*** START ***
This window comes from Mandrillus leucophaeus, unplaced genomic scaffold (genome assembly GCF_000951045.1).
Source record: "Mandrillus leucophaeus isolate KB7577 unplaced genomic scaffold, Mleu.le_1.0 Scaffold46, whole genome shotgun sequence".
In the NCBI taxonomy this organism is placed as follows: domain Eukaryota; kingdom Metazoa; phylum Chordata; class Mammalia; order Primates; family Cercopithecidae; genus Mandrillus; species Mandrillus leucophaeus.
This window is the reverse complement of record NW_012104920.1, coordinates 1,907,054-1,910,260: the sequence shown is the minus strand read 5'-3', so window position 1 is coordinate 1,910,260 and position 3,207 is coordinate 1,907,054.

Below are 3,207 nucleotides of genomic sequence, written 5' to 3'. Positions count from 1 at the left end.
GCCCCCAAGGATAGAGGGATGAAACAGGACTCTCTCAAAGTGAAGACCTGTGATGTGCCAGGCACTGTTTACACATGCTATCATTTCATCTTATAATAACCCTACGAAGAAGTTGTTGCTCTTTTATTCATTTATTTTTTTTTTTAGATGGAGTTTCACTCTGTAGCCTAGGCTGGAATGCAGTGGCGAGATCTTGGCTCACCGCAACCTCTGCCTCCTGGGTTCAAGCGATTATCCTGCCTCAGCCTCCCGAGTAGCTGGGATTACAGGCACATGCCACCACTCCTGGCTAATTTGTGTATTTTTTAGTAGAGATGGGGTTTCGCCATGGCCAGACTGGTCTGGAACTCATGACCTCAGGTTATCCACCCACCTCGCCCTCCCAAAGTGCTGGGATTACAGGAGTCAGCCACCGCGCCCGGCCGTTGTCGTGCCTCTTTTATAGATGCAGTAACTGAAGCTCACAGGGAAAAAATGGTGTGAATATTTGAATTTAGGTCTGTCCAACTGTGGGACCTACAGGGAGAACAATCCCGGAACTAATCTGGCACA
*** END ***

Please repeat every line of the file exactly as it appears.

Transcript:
This window comes from Mandrillus leucophaeus, unplaced genomic scaffold (genome assembly GCF_000951045.1).
Source record: "Mandrillus leucophaeus isolate KB7577 unplaced genomic scaffold, Mleu.le_1.0 Scaffold46, whole genome shotgun sequence".
In the NCBI taxonomy this organism is placed as follows: domain Eukaryota; kingdom Metazoa; phylum Chordata; class Mammalia; order Primates; family Cercopithecidae; genus Mandrillus; species Mandrillus leucophaeus.
This window is the reverse complement of record NW_012104920.1, coordinates 1,907,054-1,910,260: the sequence shown is the minus strand read 5'-3', so window position 1 is coordinate 1,910,260 and position 3,207 is coordinate 1,907,054.

Below are 3,207 nucleotides of genomic sequence, written 5' to 3'. Positions count from 1 at the left end.
GCCCCCAAGGATAGAGGGATGAAACAGGACTCTCTCAAAGTGAAGACCTGTGATGTGCCAGGCACTGTTTACACATGCTATCATTTCATCTTATAATAACCCTACGAAGAAGTTGTTGCTCTTTTATTCATTTATTTTTTTTTTTAGATGGAGTTTCACTCTGTAGCCTAGGCTGGAATGCAGTGGCGAGATCTTGGCTCACCGCAACCTCTGCCTCCTGGGTTCAAGCGATTATCCTGCCTCAGCCTCCCGAGTAGCTGGGATTACAGGCACATGCCACCACTCCTGGCTAATTTGTGTATTTTTTAGTAGAGATGGGGTTTCGCCATGGCCAGACTGGTCTGGAACTCATGACCTCAGGTTATCCACCCACCTCGCCCTCCCAAAGTGCTGGGATTACAGGAGTCAGCCACCGCGCCCGGCCGTTGTCGTGCCTCTTTTATAGATGCAGTAACTGAAGCTCACAGGGAAAAAATGGTGTGAATATTTGAATTTAGGTCTGTCCAACTGTGGGACCTACAGGGAGAACAATCCCGGAACTAATCTGGCACA